The 5 characteristics of scientific denialism
by John Cook, Skeptical Science, March 17, 2011
- Conspiracy theoriesWhen the overwhelming body of scientific opinion believes something is true, the denialist won't admit scientists have independently studied the evidence to reach the same conclusion. Instead, they claim scientists are engaged in a complex and secretive conspiracy. The South African government of Thabo Mbeki was heavily influenced by conspiracy theorists claiming that HIV was not the cause of AIDS. When such fringe groups gain the ear of policy makers who cease to base their decisions on science-based evidence, the human impact can be disastrous.
- Fake expertsThese are individuals purporting to be experts but whose views are inconsistent with established knowledge. Fake experts have been used extensively by the tobacco industry who developed a strategy to recruit scientists who would counteract the growing evidence on the harmful effects of second-hand smoke. This tactic is often complemented by denigration of established experts, seeking to discredit their work. Tobacco denialists have frequently attacked Stanton Glantz, professor of medicine at the University of California, for his exposure of tobacco industry tactics, labelling his research "junk science."
- Cherry pickingThis involves selectively drawing on isolated papers that challenge the consensus to the neglect of the broader body of research. An example is a paper describing intestinal abnormalities in 12 children with autism, which suggested a possible link with immunization. This has been used extensively by campaigners against immunization, even though 10 of the paper’s 13 authors subsequently retracted the suggestion of an association.
- Impossible expectations of what research can deliverThe tobacco company Philip Morris tried to promote a new standard for the conduct of epidemiological studies. These stricter guidelines would have invalidated in one sweep a large body of research on the health effects of cigarettes.
- Misrepresentation and logical fallaciesLogical fallacies include the use of "straw men," where the opposing argument is misrepresented, making it easier to refute. For example, the US Environmental Protection Agency (EPA) determined in 1992 that environmental tobacco smoke was carcinogenic. This was attacked as nothing less than a "threat to the very core of democratic values and democratic public policy."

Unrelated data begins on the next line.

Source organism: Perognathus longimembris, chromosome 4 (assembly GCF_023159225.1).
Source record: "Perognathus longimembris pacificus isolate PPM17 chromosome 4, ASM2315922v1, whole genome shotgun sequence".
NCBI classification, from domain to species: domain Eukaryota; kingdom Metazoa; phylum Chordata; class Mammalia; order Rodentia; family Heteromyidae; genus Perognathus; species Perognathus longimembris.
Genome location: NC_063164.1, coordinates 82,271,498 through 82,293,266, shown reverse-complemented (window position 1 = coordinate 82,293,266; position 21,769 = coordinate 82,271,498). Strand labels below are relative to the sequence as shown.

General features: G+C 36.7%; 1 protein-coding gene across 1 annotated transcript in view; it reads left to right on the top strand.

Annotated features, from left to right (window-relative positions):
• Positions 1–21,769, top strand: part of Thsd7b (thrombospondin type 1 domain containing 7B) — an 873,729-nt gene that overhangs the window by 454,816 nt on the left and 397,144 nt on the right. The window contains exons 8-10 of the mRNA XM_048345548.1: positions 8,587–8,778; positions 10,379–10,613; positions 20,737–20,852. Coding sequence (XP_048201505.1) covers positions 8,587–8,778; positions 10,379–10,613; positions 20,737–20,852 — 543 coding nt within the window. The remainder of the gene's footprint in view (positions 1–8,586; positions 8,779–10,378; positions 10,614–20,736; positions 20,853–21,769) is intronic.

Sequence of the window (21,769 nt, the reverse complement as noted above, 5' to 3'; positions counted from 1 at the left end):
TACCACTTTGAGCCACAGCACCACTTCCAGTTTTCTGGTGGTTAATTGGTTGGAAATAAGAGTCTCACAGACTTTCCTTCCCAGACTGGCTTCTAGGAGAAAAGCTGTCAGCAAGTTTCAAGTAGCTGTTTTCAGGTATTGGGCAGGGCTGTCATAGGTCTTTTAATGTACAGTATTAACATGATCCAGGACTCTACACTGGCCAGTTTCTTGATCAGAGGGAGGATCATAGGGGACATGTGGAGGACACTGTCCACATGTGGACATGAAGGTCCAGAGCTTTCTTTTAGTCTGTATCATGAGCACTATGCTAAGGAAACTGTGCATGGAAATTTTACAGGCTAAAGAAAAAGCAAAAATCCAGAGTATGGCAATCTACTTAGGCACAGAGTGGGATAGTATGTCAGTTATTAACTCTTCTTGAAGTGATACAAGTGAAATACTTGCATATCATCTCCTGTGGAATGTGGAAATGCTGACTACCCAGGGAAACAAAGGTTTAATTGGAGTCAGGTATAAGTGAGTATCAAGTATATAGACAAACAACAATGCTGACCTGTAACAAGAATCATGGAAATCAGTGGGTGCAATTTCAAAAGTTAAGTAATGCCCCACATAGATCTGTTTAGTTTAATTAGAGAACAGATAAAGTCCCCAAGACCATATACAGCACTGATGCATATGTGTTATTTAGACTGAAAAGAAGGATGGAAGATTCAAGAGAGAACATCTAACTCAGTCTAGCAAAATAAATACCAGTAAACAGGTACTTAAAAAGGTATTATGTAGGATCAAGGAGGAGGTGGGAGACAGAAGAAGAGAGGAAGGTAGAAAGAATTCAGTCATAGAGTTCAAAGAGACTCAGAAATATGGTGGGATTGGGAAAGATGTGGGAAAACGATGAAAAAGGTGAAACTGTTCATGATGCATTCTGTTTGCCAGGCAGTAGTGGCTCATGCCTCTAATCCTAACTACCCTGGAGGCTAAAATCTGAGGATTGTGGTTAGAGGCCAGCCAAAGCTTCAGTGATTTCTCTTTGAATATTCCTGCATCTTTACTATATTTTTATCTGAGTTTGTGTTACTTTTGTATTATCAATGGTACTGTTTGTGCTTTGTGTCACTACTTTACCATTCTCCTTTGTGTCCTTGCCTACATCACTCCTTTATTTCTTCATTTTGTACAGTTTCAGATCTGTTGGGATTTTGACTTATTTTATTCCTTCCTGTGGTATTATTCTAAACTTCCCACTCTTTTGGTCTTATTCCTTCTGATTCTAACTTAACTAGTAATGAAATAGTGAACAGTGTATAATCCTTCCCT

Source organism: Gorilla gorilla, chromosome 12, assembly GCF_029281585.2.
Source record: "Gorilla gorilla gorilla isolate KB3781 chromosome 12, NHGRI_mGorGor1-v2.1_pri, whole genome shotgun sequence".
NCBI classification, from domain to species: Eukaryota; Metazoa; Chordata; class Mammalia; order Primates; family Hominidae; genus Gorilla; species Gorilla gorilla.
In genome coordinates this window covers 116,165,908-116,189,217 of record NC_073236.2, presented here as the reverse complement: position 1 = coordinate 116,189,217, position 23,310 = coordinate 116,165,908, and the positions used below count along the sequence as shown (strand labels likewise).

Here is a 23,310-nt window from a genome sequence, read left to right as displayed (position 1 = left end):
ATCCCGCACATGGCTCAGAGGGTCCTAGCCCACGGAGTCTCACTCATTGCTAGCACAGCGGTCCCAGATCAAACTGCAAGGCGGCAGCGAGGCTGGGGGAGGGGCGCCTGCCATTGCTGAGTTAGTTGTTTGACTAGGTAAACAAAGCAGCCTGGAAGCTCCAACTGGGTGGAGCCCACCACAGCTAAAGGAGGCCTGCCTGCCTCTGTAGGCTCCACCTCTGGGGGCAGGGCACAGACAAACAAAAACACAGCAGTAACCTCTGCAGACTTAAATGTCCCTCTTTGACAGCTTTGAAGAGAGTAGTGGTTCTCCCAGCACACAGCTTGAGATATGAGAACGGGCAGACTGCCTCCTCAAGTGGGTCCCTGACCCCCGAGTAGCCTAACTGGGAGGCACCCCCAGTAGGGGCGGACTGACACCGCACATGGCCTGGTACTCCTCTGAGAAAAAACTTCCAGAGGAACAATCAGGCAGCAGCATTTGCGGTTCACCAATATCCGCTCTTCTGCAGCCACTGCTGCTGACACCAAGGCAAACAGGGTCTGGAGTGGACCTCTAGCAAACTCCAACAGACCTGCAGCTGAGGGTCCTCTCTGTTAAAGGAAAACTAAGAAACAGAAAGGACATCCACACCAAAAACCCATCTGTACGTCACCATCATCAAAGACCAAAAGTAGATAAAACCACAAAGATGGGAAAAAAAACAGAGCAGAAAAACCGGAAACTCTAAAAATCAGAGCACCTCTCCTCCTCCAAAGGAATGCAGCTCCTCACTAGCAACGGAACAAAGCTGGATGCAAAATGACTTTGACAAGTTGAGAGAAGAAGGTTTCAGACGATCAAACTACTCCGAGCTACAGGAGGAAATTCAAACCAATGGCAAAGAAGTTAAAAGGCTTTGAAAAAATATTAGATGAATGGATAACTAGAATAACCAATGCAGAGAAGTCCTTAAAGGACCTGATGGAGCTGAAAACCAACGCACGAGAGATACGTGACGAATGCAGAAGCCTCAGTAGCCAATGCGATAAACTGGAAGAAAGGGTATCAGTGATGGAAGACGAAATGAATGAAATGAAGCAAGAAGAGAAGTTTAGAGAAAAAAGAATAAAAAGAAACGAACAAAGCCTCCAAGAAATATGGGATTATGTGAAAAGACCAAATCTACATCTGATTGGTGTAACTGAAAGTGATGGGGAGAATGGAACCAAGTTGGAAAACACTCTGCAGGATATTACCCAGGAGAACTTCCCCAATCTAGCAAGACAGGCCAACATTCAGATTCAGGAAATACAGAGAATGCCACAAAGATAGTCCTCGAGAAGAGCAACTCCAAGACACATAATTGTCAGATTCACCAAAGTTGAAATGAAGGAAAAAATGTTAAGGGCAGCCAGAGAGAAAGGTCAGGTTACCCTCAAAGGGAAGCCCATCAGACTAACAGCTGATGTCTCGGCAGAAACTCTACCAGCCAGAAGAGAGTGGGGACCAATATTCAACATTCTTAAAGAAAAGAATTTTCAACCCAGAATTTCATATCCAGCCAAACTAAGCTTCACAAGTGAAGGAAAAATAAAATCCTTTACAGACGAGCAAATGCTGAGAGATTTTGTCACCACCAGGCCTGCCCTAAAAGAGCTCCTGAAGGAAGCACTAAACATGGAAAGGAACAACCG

- Conspiracy theoriesConspiracy theories have been growing in strength in recent months as personal attacks on climate scientists have intensified. In particular, there has been accusations of manipulation of temperature data with the result that "the surface temperature record is unreliable" has been the most popular argument over the last month. This is distracting people from thephysical realities of global warming manifesting themselves all over the world. Arctic sea-ice loss is accelerating. Antarctic and Greenland ice sheets are losing ice mass at an accelerating rate. Spring is coming earlier each year. Animal breeding and migration are changing in response. Distribution of plants are shifting to higher elevations. Global sea level is rising. When one steps back to take in the full body of evidence, it overwhelmingly points to global warming.
- Fake expertsA number of surveys and petitions have been published online, presenting lengthy numbers of scientists who reject man-made global warming. Close inspection of these lists show very few qualifications in climate science. On the contrary, a survey of climate scientists who actively publish climate research found that over 97% agree that human activity is significantly changing global temperature.
- Cherry pickingThis usually involves a focus on a single paper to the neglect of the rest of peer-review research. A recent example is the Lindzen-Choi paper that finds low climate sensitivity (around 0.5 °C for doubled CO2). This neglects all the research using independent techniques studying different time periods that find our climate has high sensitivity (around 3 °C for doubled CO2). This includes research using a similar approach to Lindzen-Choi but with more global coverage.
- Impossible expectationsThe uncertainties of climate models are often used as an excuse to reject any understanding that can come from climate models. Or worse, the uncertainty of climate models are used to reject all evidence of man-made global warming. This neglects the fact that there are multiple lines of empirical evidence that humans are causing global warming.
- Logical fallaciesStrawmen arguments abound in the climate debate. Often have I heard skeptics argue "CO2 is not the only driver of climate" which every climate scientist in the world would wholeheartedly agree with. A consideration of all the evidence tells us there are a number of factors that drive climate but currently, CO2 is the dominant forcing and also the fastest rising. Logical fallacies such as "climate has changed before therefore current climate change must be natural" are the equivalent of arguing that lightning has started bushfires in the past, therefore no modern bushfire is ever started by arsonists.